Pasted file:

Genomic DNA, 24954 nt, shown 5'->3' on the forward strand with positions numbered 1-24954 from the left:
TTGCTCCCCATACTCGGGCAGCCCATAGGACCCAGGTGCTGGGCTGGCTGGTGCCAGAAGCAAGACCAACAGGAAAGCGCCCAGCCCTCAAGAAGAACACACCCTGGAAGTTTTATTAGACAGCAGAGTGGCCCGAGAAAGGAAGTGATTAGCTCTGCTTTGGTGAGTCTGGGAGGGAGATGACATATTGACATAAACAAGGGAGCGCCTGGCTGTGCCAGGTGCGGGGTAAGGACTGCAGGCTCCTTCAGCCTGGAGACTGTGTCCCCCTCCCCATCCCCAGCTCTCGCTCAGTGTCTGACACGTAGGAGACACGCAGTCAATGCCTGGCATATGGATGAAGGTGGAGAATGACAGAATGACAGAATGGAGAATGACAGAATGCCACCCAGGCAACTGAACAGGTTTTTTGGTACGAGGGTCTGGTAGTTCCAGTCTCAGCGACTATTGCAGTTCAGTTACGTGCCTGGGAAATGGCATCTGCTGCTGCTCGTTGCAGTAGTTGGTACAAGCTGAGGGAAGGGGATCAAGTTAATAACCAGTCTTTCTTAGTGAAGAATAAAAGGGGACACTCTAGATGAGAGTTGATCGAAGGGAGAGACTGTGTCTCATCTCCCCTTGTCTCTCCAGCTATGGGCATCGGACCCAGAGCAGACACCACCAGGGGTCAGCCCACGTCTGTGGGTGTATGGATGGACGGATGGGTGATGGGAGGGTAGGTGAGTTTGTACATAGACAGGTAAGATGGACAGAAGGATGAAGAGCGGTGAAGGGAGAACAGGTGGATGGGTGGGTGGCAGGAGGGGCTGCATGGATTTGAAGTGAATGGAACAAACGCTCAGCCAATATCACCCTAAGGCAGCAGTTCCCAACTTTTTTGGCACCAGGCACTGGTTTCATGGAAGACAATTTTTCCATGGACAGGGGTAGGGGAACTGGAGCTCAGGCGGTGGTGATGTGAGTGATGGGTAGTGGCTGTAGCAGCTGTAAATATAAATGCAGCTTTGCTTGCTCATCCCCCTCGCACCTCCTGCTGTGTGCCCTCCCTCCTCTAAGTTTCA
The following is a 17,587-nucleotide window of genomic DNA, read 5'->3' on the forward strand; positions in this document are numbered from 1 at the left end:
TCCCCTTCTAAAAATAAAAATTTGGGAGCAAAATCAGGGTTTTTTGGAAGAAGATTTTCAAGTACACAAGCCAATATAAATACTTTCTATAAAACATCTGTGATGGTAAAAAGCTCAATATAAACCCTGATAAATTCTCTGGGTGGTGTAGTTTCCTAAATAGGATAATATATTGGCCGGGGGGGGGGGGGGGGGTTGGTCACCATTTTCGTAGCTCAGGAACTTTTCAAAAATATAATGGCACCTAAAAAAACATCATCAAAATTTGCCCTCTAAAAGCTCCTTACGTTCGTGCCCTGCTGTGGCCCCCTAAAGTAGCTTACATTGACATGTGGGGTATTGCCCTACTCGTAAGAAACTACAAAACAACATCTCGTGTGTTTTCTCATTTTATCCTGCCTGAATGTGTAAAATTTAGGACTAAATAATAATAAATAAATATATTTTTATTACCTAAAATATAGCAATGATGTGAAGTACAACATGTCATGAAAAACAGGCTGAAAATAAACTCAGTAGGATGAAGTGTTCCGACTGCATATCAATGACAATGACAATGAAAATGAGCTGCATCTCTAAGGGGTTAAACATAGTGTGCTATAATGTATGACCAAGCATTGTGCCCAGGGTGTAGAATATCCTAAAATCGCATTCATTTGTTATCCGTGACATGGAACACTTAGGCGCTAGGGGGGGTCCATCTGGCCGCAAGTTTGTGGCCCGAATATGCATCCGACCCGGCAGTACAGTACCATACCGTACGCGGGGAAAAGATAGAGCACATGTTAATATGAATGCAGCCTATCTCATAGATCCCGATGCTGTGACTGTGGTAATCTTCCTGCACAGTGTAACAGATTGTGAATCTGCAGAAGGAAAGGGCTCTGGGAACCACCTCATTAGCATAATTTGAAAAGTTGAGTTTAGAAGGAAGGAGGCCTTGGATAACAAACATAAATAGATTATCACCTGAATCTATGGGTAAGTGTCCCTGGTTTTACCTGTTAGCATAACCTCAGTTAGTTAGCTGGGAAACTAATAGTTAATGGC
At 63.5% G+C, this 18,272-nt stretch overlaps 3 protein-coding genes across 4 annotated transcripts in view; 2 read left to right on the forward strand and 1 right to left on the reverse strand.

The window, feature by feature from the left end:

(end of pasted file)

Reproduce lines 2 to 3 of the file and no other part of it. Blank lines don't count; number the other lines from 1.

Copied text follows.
TTGCTCCCCATACTCGGGCAGCCCATAGGACCCAGGTGCTGGGCTGGCTGGTGCCAGAAGCAAGACCAACAGGAAAGCGCCCAGCCCTCAAGAAGAACACACCCTGGAAGTTTTATTAGACAGCAGAGTGGCCCGAGAAAGGAAGTGATTAGCTCTGCTTTGGTGAGTCTGGGAGGGAGATGACATATTGACATAAACAAGGGAGCGCCTGGCTGTGCCAGGTGCGGGGTAAGGACTGCAGGCTCCTTCAGCCTGGAGACTGTGTCCCCCTCCCCATCCCCAGCTCTCGCTCAGTGTCTGACACGTAGGAGACACGCAGTCAATGCCTGGCATATGGATGAAGGTGGAGAATGACAGAATGACAGAATGGAGAATGACAGAATGCCACCCAGGCAACTGAACAGGTTTTTTGGTACGAGGGTCTGGTAGTTCCAGTCTCAGCGACTATTGCAGTTCAGTTACGTGCCTGGGAAATGGCATCTGCTGCTGCTCGTTGCAGTAGTTGGTACAAGCTGAGGGAAGGGGATCAAGTTAATAACCAGTCTTTCTTAGTGAAGAATAAAAGGGGACACTCTAGATGAGAGTTGATCGAAGGGAGAGACTGTGTCTCATCTCCCCTTGTCTCTCCAGCTATGGGCATCGGACCCAGAGCAGACACCACCAGGGGTCAGCCCACGTCTGTGGGTGTATGGATGGACGGATGGGTGATGGGAGGGTAGGTGAGTTTGTACATAGACAGGTAAGATGGACAGAAGGATGAAGAGCGGTGAAGGGAGAACAGGTGGATGGGTGGGTGGCAGGAGGGGCTGCATGGATTTGAAGTGAATGGAACAAACGCTCAGCCAATATCACCCTAAGGCAGCAGTTCCCAACTTTTTTGGCACCAGGCACTGGTTTCATGGAAGACAATTTTTCCATGGACAGGGGTAGGGGAACTGGAGCTCAGGCGGTGGTGATGTGAGTGATGGGTAGTGGCTGTAGCAGCTGTAAATATAAATGCAGCTTTGCTTGCTCATCCCCCTCGCACCTCCTGCTGTGTGCCCTCCCTCCTCTAAGTTTCA
The following is a 17,587-nucleotide window of genomic DNA, read 5'->3' on the forward strand; positions in this document are numbered from 1 at the left end: